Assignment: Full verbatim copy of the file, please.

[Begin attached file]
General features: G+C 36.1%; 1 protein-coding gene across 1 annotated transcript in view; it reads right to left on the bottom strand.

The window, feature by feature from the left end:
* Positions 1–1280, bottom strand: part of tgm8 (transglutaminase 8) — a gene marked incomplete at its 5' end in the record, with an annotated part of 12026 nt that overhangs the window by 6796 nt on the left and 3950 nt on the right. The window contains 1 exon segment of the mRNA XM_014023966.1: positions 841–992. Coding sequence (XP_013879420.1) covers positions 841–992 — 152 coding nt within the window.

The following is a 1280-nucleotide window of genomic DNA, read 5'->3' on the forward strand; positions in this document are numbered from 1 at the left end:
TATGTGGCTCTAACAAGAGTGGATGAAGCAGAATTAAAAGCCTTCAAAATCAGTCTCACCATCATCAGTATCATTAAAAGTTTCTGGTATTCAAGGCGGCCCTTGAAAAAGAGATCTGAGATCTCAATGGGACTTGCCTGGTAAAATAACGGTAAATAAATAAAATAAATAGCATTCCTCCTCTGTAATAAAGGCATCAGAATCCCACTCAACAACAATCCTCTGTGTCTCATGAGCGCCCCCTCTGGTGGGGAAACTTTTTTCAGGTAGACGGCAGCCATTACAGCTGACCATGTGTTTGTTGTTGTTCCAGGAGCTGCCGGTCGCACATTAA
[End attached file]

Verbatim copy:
General features: G+C 36.1%; 1 protein-coding gene across 1 annotated transcript in view; it reads right to left on the bottom strand.

The window, feature by feature from the left end:
* Positions 1–1280, bottom strand: part of tgm8 (transglutaminase 8) — a gene marked incomplete at its 5' end in the record, with an annotated part of 12026 nt that overhangs the window by 6796 nt on the left and 3950 nt on the right. The window contains 1 exon segment of the mRNA XM_014023966.1: positions 841–992. Coding sequence (XP_013879420.1) covers positions 841–992 — 152 coding nt within the window.

The following is a 1280-nucleotide window of genomic DNA, read 5'->3' on the forward strand; positions in this document are numbered from 1 at the left end:
TATGTGGCTCTAACAAGAGTGGATGAAGCAGAATTAAAAGCCTTCAAAATCAGTCTCACCATCATCAGTATCATTAAAAGTTTCTGGTATTCAAGGCGGCCCTTGAAAAAGAGATCTGAGATCTCAATGGGACTTGCCTGGTAAAATAACGGTAAATAAATAAAATAAATAGCATTCCTCCTCTGTAATAAAGGCATCAGAATCCCACTCAACAACAATCCTCTGTGTCTCATGAGCGCCCCCTCTGGTGGGGAAACTTTTTTCAGGTAGACGGCAGCCATTACAGCTGACCATGTGTTTGTTGTTGTTCCAGGAGCTGCCGGTCGCACATTAA